ZEV: And you have to decide by tomorrow at noon?
ZEV: And you’re sure you didn’t get too much sun today, sweetheart? Because this whole thing sounds kind of bananas —
TALIA: Yes I’m sure I didn’t get too much sun today! This really happened, Zev!
ZEV: Alright… okay! The way I see it, the answer is easy! You should wish for a child! You and I have been wanting a child for years, right?
TALIA: We have… But how can we take care of a child if we’re flat-out broke?
ZEV: Then wish for money!
TALIA: But all the money in the world won’t make my father well again!
ZEV: Then wish for your father to get well again!
TALIA: Ya know, you’re really not helping, Zev!
ZEV: I’m sorry, honey, but this is your decision to make. The deer offered to grant you one wish by tomorrow at noon. Others can offer advice, but in the end it’s up to you!
NARRATOR: Talia knew her husband was right. But the more she thought about what her one wish should be, the more muddled she became!
That night, Talia’s brain was tied up in knots as she fretted over what her one wish should be. After hours of tossing and turning in bed, she went outside and paced back and forth on the moonlit porch.
TALIA: Okay. I can figure this out. I know I can. If I wish for money, Zev and I are set for life. But if I wish for my father’s health to return, then he’ll have a much better life! But if I wish for a child, I’ll have the one thing Zev and I have been missing for all these years. Oh, goodness. Whatever will I do?
NARRATOR: By morning, Talia still hadn’t come up with an answer.
TALIA: Okay, this is getting me nowhere. I think I’ll take a walk into town. Nothing like a nice stroll to clear my mind!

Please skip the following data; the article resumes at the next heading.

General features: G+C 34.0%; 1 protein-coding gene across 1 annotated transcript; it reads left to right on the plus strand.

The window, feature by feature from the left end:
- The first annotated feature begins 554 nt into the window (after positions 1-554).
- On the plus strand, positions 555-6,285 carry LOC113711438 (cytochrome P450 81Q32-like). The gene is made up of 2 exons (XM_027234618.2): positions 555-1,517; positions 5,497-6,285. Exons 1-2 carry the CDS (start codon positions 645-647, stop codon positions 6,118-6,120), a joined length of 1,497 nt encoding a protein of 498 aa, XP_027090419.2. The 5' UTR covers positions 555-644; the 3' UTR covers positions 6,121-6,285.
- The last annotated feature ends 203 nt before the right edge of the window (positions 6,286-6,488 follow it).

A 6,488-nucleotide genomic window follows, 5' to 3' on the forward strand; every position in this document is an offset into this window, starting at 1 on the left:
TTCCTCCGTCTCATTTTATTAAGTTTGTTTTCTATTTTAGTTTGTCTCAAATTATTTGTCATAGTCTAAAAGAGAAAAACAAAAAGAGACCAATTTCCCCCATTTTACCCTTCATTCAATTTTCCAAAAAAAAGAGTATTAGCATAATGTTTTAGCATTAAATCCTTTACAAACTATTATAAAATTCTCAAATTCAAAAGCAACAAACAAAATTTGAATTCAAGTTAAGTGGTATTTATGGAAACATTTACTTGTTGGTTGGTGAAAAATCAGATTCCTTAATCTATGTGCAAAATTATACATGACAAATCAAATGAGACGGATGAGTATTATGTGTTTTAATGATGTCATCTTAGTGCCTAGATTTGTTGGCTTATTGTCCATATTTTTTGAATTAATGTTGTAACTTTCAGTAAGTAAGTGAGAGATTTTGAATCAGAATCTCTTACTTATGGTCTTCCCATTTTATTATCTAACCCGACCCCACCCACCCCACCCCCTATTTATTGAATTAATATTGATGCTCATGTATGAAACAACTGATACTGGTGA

NARRATOR: So Talia took a walk into town. She passed the fishmonger, his window full of silvery, scaly fish lying on big trays of ice. She passed the butcher… and the cheesemonger… and the corner bakery, where the rich aroma of cookies and cakes drifted through the open door.
But when she crossed the street to get to the next block, she came to a shop she’d never seen before.
TALIA: A toy shop? Since when has a toy shop been here?
TOYMAKER: We just opened, actually!
NARRATOR: Talia spun around… and came face to face with a man wearing a striped apron… a tiny pair of round spectacles… and a wide, warm grin.
TOYMAKER: I am the toymaker at this fine establishment! Please! Come in!
NARRATOR: Talia hesitated. With no child at home, what did she need with toys? And besides, she should probably go back and check on her father – or her sad, wilted garden.
But the jolly toymaker was so smiley and pleasant, Talia could hardly tell him no. So she followed the man inside.
TOYMAKER: Let me tell you, miss! Each and every item inside this shop was handcrafted by me personally! Every puppet, every stuffed animal, every game! But my favorite thing to make in the whole wide world… are these.
NARRATOR: The toymaker strode over to a tall set of shelves. Each shelf was piled high… with jigsaw puzzles.
TOYMAKER: Tell me, miss. Do you know why jigsaw puzzles are called jigsaw puzzles? Do you…?
NARRATOR: Talia shrugged.
TALIA: Um… Is it because they’re made with a jig-saw…?
TOYMAKER: That’s right! It’s a marvelous process! Just marvelous!
NARRATOR: A spark of excitement danced in the toymaker’s eyes as he began to explain.